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Page 3 of 3Icewind Dale II: On the second day of the event, Black Isle's Josh Sawyer gave me a lengthy tour of Icewind Dale II. I have always been a huge fan of the cinematics in the original Icewind Dale, so I requested that he start off by showing us the game's opening trailer. As I had hoped, the trailer is very similar to its predecessor's, with the story progressing as each page is turned within an ancient tome. This method always made me feel a lot more engrossed into the storyline, with the deeds of my band of heroes chronicled as I completed them.
Using the notorious Infinity Engine cheat codes, Josh teleported his party throughout the game, showing off many of the new 3rd Edition skills and the ease of the new interface. From what I saw, the inventory screen looks a lot easier to manipulate than it was in the original Icewind Dale, and allows you to switch between your quick weapons much more efficiently. In addition, the spellbook screen is refined and contains a whole slew of new spell icons.
When I asked Josh if Icewind Dale II would incorporate a lot of the puzzles and decision-making that Heart of Winter and Trials of the Luremaster did, he showed off quite a few areas. One in particular allowed you to disguise your party in stolen robes and make your way through a Yuan-Ti temple unharmed, with the occasional priest asking questions to ensure that you are not an imposter. Another such area was a vault that required a series of stones to be depressed in order to enter it. As some of the stones were pressed, others would return to their original place, making the puzzle very tricky and time-consuming. If you're not interested in gaining entrance that way, however, you can use some of the new 3E skills to convince one of the nearby guards that the vault is under siege, which gets him to open the vault for you.
Once we had seen several of the above areas, Josh brought his party to Kuldahar, which has changed quite a bit since the original game. A new druid now makes his home there, and Oswald, the alchemist with the airship, continues to flourish in the city. That's not the only face I recognized, however. Josh teleported his characters once more, bringing them face to face with the mage Malavon. He didn't tell us specifically why Malavon is still alive after you snuffed his life away in the original IWD, but it looked as though there was quite a bit of storyline to go with the encounter.
Overall, I think the sequel looks to be a huge step ahead of the original Icewind Dale, both in terms of functionality and gameplay. We can certainly expect a game that encourages a lot more thinking with all of the puzzle and skill-oriented areas, and it sounds as if we're going to get a much lengthier game this time around. When I asked how many hours of gameplay he felt would be available in the finished product, Josh boasted that Icewind Dale II would be longer than Icewind Dale, Heart of Winter, and Trials of the Luremaster put together. Needless to say, I'm excited =).
Lionheart: Interplay's press release that Black Isle would be announcing a new RPG at this year's E3 had everyone wondering just what to expect. There was quite a bit of speculation that they would be continuing the Fallout series, but instead BIS decided to develop an all-new medieval game based in a historically skewed 16th century Europe.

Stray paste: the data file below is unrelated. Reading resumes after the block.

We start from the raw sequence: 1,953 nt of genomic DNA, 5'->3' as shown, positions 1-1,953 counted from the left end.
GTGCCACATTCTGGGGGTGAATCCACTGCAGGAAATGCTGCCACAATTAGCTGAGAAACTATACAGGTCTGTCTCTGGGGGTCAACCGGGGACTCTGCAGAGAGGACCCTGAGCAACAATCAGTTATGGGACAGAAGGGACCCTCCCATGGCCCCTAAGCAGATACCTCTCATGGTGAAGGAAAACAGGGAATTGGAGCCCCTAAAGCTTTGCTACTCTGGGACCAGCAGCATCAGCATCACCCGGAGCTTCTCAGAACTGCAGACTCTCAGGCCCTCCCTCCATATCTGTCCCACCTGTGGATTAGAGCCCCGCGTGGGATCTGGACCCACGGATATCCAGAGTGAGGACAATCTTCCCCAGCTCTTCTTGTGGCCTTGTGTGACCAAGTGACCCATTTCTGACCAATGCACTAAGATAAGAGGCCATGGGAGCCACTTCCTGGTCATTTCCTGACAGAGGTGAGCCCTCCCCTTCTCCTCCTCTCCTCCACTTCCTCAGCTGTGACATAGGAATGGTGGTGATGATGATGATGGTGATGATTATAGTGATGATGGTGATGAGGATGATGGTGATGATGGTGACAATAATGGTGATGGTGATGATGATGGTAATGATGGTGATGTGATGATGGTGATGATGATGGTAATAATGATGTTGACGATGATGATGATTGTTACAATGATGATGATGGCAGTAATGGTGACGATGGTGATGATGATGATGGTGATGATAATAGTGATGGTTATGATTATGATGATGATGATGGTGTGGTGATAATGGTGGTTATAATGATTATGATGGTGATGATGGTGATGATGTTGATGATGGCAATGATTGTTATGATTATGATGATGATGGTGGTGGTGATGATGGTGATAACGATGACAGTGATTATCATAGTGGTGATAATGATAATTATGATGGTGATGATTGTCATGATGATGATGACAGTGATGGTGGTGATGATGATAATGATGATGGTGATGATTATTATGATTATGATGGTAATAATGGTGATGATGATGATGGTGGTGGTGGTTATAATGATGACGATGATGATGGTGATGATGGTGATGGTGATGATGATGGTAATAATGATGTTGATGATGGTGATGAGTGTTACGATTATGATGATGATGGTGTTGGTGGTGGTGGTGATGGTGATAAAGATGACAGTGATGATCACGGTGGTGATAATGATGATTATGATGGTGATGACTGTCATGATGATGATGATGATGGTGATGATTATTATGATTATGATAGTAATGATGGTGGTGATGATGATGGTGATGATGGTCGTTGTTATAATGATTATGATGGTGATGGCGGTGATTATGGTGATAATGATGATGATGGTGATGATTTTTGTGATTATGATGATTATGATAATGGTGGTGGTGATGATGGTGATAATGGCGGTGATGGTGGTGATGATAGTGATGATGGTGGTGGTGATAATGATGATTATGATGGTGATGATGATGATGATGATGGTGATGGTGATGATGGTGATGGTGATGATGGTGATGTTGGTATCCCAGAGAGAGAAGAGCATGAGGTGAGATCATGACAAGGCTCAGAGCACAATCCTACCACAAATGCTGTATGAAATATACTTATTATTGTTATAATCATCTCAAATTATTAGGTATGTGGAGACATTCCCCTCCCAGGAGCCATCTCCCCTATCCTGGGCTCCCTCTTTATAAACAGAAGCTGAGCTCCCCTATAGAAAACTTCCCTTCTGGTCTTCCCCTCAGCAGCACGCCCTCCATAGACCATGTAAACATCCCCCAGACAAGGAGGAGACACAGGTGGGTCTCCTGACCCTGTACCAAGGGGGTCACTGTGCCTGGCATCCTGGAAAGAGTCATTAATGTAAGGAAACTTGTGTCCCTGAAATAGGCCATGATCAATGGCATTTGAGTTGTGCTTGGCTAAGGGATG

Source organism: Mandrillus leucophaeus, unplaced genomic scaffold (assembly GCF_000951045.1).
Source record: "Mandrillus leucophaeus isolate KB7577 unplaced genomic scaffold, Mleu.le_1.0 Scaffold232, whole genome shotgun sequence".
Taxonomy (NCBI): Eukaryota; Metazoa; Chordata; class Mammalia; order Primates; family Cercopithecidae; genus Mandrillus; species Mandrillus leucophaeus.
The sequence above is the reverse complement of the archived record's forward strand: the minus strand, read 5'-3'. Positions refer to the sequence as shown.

What do I mean by (skewed)? Well, according to the producer, Chris Parker, Lionheart will take place in a Europe far different than the one that *really* existed. Sometime within the 12th century, a cataclysmic event occurred that released sorcery and demonic creatures onto the earth. Even with these changes, however, many of the great historical figures that are found in today's history books will play a part within the game. For example, Chris mentioned that players may run into Leonardo da Vinci during their adventures. In fact, not only will he make an appearance, but some of the inventions he never built may come to life in the world of Lionheart.
The game uses the two-dimensional Velocity engine from Reflexive Entertainment, which reminded me a lot of Bioware's Infinity Engine, but with better graphics overall. Because the engine is 2D and not 3D, the system requirements are a lot lower than one would expect from a brand new game. Regardless, the areas in our demonstration looked very good and should make for an excellent environment for the kind of RPG Black Isle is used to making.
Although the announced RPG is not a continuation of the Fallout games, fans of the series should be happy to hear that Lionheart will use the SPECIAL system, the same character development system used in both Fallout and Fallout 2. Essentially, the SPECIAL system uses statistics, skills, perks, and traits to define a character, rather than a class, and makes for a very robust method of character development.
After the demonstration was over, I left with the impression that Lionheart has a strong storyline, a unique setting, and a refined method of character development. If the overall gameplay is as good as Black Isle's previous RPGs, I think Lionheart will easily live up to our expectations. I guess we'll have to wait until Lionheart gets closer to release, which, according to Parker, should be towards the end of the year.
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